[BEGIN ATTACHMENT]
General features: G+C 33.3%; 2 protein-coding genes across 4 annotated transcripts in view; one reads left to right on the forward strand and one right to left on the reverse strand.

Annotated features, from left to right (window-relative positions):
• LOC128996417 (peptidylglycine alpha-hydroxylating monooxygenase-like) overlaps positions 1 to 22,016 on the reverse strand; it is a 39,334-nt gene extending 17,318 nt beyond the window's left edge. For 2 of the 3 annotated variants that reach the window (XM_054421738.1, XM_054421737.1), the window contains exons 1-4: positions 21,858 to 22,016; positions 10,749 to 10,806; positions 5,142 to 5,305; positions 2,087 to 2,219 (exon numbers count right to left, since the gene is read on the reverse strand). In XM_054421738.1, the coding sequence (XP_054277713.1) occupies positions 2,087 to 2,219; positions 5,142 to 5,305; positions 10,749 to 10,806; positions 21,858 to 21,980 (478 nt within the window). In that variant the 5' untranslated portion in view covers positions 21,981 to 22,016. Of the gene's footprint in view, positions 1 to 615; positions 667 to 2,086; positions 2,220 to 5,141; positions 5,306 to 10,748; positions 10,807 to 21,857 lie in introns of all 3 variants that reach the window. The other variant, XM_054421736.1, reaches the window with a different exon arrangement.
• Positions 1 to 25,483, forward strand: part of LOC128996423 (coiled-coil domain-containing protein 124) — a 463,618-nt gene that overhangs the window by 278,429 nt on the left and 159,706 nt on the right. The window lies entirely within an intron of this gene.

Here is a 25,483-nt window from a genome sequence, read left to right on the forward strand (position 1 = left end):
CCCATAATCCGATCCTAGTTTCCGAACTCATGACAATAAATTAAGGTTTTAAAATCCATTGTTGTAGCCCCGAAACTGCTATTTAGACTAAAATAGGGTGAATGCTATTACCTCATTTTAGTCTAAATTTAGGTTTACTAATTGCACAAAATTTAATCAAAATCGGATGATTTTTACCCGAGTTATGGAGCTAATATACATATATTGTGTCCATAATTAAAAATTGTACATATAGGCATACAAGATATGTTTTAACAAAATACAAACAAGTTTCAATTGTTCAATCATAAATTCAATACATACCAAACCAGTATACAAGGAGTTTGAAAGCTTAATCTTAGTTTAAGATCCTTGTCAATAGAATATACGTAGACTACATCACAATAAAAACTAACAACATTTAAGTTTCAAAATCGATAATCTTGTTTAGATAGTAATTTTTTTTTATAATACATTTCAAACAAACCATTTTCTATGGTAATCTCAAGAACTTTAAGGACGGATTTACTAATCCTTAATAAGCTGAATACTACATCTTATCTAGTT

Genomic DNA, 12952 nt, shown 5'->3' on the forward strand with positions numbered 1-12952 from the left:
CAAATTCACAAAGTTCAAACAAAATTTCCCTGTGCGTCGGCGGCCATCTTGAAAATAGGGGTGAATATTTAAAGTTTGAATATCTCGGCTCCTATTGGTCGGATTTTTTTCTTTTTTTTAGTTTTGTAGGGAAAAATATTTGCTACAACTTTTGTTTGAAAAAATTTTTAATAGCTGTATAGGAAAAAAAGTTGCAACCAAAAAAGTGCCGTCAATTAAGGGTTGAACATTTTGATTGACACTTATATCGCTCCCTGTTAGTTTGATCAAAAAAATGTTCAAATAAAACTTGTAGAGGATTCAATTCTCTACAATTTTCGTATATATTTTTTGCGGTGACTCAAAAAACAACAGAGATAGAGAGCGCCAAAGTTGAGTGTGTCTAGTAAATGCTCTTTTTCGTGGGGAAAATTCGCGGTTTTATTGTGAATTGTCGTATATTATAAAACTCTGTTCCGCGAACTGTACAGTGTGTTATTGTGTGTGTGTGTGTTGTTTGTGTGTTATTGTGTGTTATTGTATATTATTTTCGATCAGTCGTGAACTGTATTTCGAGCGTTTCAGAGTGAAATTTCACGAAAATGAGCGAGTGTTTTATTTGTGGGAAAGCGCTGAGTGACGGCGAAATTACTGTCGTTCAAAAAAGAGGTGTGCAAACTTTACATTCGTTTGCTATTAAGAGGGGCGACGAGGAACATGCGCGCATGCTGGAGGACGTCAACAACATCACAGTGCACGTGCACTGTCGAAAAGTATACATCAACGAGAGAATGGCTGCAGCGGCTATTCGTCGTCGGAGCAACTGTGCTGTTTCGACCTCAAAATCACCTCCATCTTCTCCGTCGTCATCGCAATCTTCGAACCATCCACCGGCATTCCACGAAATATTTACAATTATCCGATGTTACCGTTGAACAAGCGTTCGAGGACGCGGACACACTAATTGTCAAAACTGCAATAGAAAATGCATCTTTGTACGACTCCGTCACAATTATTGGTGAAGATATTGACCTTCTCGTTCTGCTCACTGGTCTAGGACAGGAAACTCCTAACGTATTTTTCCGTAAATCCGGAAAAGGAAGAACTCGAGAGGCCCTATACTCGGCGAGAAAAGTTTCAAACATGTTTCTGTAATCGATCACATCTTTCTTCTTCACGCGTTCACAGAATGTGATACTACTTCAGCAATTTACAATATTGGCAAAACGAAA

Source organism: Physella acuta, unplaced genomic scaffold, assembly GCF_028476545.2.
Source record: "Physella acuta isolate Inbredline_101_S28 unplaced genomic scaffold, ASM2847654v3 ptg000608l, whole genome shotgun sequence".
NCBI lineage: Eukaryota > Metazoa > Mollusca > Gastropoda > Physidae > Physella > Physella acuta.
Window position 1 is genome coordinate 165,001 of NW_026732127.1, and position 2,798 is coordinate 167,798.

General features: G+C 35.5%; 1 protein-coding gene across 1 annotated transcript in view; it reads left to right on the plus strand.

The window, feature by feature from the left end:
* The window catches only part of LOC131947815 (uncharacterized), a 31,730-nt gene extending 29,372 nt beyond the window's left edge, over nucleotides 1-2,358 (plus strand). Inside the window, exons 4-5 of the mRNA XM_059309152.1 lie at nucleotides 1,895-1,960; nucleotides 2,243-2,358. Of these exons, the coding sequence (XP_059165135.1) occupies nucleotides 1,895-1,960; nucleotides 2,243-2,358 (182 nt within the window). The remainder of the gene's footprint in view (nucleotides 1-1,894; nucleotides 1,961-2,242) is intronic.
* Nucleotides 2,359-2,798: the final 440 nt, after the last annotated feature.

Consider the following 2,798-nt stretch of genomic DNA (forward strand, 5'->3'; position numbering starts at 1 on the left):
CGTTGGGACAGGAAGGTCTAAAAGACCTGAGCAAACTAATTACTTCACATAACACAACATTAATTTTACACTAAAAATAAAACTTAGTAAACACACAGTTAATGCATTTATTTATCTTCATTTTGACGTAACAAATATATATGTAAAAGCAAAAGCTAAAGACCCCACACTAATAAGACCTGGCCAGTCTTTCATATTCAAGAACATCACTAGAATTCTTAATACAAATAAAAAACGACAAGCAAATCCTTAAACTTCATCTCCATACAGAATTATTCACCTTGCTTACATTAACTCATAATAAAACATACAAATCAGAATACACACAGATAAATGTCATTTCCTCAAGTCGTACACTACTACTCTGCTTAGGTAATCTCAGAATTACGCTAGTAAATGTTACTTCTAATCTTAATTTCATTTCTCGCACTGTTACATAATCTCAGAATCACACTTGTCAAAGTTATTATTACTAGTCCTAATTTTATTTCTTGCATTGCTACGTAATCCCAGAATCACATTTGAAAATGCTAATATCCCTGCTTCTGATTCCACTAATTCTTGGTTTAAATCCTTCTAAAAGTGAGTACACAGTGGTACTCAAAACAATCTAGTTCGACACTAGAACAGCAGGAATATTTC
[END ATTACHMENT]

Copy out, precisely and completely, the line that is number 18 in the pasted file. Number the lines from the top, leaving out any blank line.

CGTTGGGACAGGAAGGTCTAAAAGACCTGAGCAAACTAATTACTTCACATAACACAACATTAATTTTACACTAAAAATAAAACTTAGTAAACACACAGTTAATGCATTTATTTATCTTCATTTTGACGTAACAAATATATATGTAAAAGCAAAAGCTAAAGACCCCACACTAATAAGACCTGGCCAGTCTTTCATATTCAAGAACATCACTAGAATTCTTAATACAAATAAAAAACGACAAGCAAATCCTTAAACTTCATCTCCATACAGAATTATTCACCTTGCTTACATTAACTCATAATAAAACATACAAATCAGAATACACACAGATAAATGTCATTTCCTCAAGTCGTACACTACTACTCTGCTTAGGTAATCTCAGAATTACGCTAGTAAATGTTACTTCTAATCTTAATTTCATTTCTCGCACTGTTACATAATCTCAGAATCACACTTGTCAAAGTTATTATTACTAGTCCTAATTTTATTTCTTGCATTGCTACGTAATCCCAGAATCACATTTGAAAATGCTAATATCCCTGCTTCTGATTCCACTAATTCTTGGTTTAAATCCTTCTAAAAGTGAGTACACAGTGGTACTCAAAACAATCTAGTTCGACACTAGAACAGCAGGAATATTTC